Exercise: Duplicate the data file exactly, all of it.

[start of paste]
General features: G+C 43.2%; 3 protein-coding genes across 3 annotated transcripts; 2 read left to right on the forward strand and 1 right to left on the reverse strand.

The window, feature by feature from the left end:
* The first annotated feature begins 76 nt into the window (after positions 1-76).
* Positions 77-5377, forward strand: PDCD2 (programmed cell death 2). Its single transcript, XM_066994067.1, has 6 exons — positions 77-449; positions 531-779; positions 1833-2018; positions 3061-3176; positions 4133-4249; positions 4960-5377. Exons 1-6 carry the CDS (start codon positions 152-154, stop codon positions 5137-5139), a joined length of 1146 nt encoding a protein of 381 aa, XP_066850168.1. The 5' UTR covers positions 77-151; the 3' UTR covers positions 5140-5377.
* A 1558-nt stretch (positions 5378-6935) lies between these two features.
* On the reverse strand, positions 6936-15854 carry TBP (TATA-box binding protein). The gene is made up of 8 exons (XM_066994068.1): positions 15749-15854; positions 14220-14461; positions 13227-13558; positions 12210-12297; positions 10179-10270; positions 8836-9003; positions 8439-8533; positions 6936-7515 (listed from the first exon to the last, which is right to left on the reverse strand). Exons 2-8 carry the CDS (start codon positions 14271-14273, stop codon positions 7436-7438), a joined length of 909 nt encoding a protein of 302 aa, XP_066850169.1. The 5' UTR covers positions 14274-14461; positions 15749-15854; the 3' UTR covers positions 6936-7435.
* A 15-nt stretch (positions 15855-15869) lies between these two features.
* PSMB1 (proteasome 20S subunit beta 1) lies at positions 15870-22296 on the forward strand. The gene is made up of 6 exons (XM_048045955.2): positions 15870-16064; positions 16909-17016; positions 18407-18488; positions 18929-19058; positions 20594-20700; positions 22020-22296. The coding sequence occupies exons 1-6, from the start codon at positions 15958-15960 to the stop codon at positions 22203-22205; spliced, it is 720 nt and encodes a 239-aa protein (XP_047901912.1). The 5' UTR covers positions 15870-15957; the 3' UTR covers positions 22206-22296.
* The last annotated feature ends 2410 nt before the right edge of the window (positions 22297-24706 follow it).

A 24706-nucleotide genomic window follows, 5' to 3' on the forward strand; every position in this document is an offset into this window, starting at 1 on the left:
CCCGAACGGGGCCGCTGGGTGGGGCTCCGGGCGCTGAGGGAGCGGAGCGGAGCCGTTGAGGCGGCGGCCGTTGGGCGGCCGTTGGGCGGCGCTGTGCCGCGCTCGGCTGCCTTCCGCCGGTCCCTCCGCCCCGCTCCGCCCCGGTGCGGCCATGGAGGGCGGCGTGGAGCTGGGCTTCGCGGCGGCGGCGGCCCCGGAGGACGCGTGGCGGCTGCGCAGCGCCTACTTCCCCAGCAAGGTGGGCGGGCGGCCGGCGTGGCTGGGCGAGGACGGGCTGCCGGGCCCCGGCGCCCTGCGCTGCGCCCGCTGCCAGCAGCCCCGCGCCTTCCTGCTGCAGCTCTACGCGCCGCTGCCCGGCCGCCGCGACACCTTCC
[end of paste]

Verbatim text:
General features: G+C 43.2%; 3 protein-coding genes across 3 annotated transcripts; 2 read left to right on the forward strand and 1 right to left on the reverse strand.

The window, feature by feature from the left end:
* The first annotated feature begins 76 nt into the window (after positions 1-76).
* Positions 77-5377, forward strand: PDCD2 (programmed cell death 2). Its single transcript, XM_066994067.1, has 6 exons — positions 77-449; positions 531-779; positions 1833-2018; positions 3061-3176; positions 4133-4249; positions 4960-5377. Exons 1-6 carry the CDS (start codon positions 152-154, stop codon positions 5137-5139), a joined length of 1146 nt encoding a protein of 381 aa, XP_066850168.1. The 5' UTR covers positions 77-151; the 3' UTR covers positions 5140-5377.
* A 1558-nt stretch (positions 5378-6935) lies between these two features.
* On the reverse strand, positions 6936-15854 carry TBP (TATA-box binding protein). The gene is made up of 8 exons (XM_066994068.1): positions 15749-15854; positions 14220-14461; positions 13227-13558; positions 12210-12297; positions 10179-10270; positions 8836-9003; positions 8439-8533; positions 6936-7515 (listed from the first exon to the last, which is right to left on the reverse strand). Exons 2-8 carry the CDS (start codon positions 14271-14273, stop codon positions 7436-7438), a joined length of 909 nt encoding a protein of 302 aa, XP_066850169.1. The 5' UTR covers positions 14274-14461; positions 15749-15854; the 3' UTR covers positions 6936-7435.
* A 15-nt stretch (positions 15855-15869) lies between these two features.
* PSMB1 (proteasome 20S subunit beta 1) lies at positions 15870-22296 on the forward strand. The gene is made up of 6 exons (XM_048045955.2): positions 15870-16064; positions 16909-17016; positions 18407-18488; positions 18929-19058; positions 20594-20700; positions 22020-22296. The coding sequence occupies exons 1-6, from the start codon at positions 15958-15960 to the stop codon at positions 22203-22205; spliced, it is 720 nt and encodes a 239-aa protein (XP_047901912.1). The 5' UTR covers positions 15870-15957; the 3' UTR covers positions 22206-22296.
* The last annotated feature ends 2410 nt before the right edge of the window (positions 22297-24706 follow it).

A 24706-nucleotide genomic window follows, 5' to 3' on the forward strand; every position in this document is an offset into this window, starting at 1 on the left:
CCCGAACGGGGCCGCTGGGTGGGGCTCCGGGCGCTGAGGGAGCGGAGCGGAGCCGTTGAGGCGGCGGCCGTTGGGCGGCCGTTGGGCGGCGCTGTGCCGCGCTCGGCTGCCTTCCGCCGGTCCCTCCGCCCCGCTCCGCCCCGGTGCGGCCATGGAGGGCGGCGTGGAGCTGGGCTTCGCGGCGGCGGCGGCCCCGGAGGACGCGTGGCGGCTGCGCAGCGCCTACTTCCCCAGCAAGGTGGGCGGGCGGCCGGCGTGGCTGGGCGAGGACGGGCTGCCGGGCCCCGGCGCCCTGCGCTGCGCCCGCTGCCAGCAGCCCCGCGCCTTCCTGCTGCAGCTCTACGCGCCGCTGCCCGGCCGCCGCGACACCTTCC